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'Flatliners' Rookie Writer Hits It Big

August 07, 1990|DAVID J. FOX | TIMES STAFF WRITER

A rrogant, self-centered, competitive, twenty-something hotshots, five who dared death.

These are the phrases that surface when director Joel Schumacher and first-time screenwriter Peter Filardi talk about "Flatliners," their sci-fi story about after-death experiences opening Friday across the country.

"Flatliners," whose ensemble cast includes Kiefer Sutherland, Julia Roberts, Kevin Bacon, William Baldwin and Oliver Platt, has one of the most unusual plots of the year, one that caused a minor bidding war when the script hit town last year. The movie, released by Columbia Pictures, delves into the lives of five medical students who push the limits of "brain death"--through a semi-real medical experiment--in order to enter an after-death state. The title comes from that moment when a person's vital signs stop registering and, in the movie at least, the adventure begins.

The trick, of course, is to come back to life without brain damage.

"The film is a real paradox," said Filardi, "because it has a life-affirming, upbeat theme and moral to it, yet it's also the darkest film you'll see this summer."

By "life-affirming," Filardi refers to the way the characters resolve their personal demons. And by dark, he means they must first take a "taboo journey" into death.

You don't just come up with a concept like "Flatliners" unless you are somewhat curious about the big questions of Life and Death and, maybe, even a little masochistic. When Filardi and a couple of friends drove out to Los Angeles from Boston, he left behind a fairly secure copywriter's job with a small ad agency. His screen credits? All of two unsold "Miami Vice" scripts that he had done on speculation.

But he carried with him some old-fashioned encouragement from the family back in Mystic, Conn., and a college background in literature and film.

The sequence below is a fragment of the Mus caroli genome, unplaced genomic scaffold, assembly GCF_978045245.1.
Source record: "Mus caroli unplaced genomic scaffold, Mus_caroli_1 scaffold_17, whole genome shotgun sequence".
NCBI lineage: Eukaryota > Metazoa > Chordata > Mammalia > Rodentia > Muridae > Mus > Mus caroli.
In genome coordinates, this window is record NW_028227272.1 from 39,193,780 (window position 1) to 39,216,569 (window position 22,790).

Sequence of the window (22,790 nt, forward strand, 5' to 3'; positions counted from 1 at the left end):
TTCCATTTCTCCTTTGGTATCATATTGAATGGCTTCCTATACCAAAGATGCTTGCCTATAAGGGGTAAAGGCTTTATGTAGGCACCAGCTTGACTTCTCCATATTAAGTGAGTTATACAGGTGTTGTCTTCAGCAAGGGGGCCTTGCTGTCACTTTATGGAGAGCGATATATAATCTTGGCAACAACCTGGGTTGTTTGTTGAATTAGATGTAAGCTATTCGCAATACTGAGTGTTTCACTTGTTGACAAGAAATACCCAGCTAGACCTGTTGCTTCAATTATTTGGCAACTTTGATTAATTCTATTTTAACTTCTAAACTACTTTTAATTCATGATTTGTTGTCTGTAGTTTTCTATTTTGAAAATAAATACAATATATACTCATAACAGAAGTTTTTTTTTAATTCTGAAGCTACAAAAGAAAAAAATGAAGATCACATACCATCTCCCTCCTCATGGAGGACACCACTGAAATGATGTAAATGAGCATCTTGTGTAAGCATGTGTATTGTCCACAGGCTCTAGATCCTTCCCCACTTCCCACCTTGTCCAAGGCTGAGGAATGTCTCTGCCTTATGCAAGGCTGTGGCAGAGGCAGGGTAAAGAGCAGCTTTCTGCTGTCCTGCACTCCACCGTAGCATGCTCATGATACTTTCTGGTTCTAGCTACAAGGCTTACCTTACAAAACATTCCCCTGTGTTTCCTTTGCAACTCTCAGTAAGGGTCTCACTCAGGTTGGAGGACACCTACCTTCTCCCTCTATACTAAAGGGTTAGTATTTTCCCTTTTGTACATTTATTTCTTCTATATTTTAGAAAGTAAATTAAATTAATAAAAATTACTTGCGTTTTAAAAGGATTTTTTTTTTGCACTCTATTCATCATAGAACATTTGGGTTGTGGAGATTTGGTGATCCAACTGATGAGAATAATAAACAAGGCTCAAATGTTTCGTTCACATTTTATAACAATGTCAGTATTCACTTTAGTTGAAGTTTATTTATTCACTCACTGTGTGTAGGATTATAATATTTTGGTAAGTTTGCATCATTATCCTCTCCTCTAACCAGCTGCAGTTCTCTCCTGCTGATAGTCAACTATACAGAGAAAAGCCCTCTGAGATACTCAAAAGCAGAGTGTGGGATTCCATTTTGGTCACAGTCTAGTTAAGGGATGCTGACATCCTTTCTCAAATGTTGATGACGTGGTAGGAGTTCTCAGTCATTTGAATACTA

Filardi moved into a West Hollywood apartment and took a job as a writer of commercials for 800-number phone lines. "It was the creme-de-la-creme of late-night schlock," he said, looking back with the amusement of a writer who sold his first script for $400,000.

Looking back further, he remembered that in his first weeks in Los Angeles, he found himself shooting pool one night at Barney's Beanery with . . . Kiefer Sutherland. "But I didn't let on I knew who he was."

Filardi points up another coincidence in the fact that "Flatliners" co-star Julia Roberts came to Hollywood's attention in "Mystic Pizza," a movie about a real-life pizza joint in his home town. ("I've eaten there," he said. "Good pizza.")

Filardi began wondering if he would ever sell a script. "I thought about substitute teaching and began to resign myself mentally to a life of writing and struggling."

But then he sold a screenplay for an episode of TV's "MacGyver," and that, in turn, encouraged him to look for a film subject that would "push frontiers." Filardi recalled that at the time, late 1988, a close friend had a near-death experience from a reaction to medical treatment. His friend's recollections triggered Filardi's thinking about what a person might discover if he survived death.

It was also the time of the last presidential campaign. "The script was written during the Irangate (scandal) and the elections, and it seemed to me and to everyone that the big buzzword around the country was accountability --because there didn't seem to be any . . . not in our lives, not for the politicians. It seemed like wealthy people were getting away with murder."

That led him to conceive of a group of "young, '90s kids who would learn a lesson" by experimenting with death. What they would discover, Filardi decided, would be the "truth of some of the oldest ideas," like honesty and forgiveness.

Filardi said the subject took him back into his own life.

"I was always curious about the metaphysical questions. I was a Protestant growing up, but I declined to join the church at age 13 because I felt I had too many questions still. I took philosophy courses in college and thought that I was really on to something great," the screenwriter recounts. "But then I was disappointed when I found that most philosophies eventually run into the wall of inexperience. Eventually, every (philosophy) can take you up to that wall, and then they ask you to make the leap of faith . . . No matter how logically they get you there . . . they hit that wall."

But, he added, "if you're not willing to make the leap of faith, you're right back where you started.

"When I came upon the idea for 'Flatliners,' it was as if I or the characters had said: 'Wow, finally with today's technology we have the means to go for all the marbles, to give us the answers of life! Why are we here? Where are we going? How do we fit into the universe? Who created us?' "

In the film, Sutherland plays the character that pushes this frontier and convinces his colleagues to go along with the experiment.

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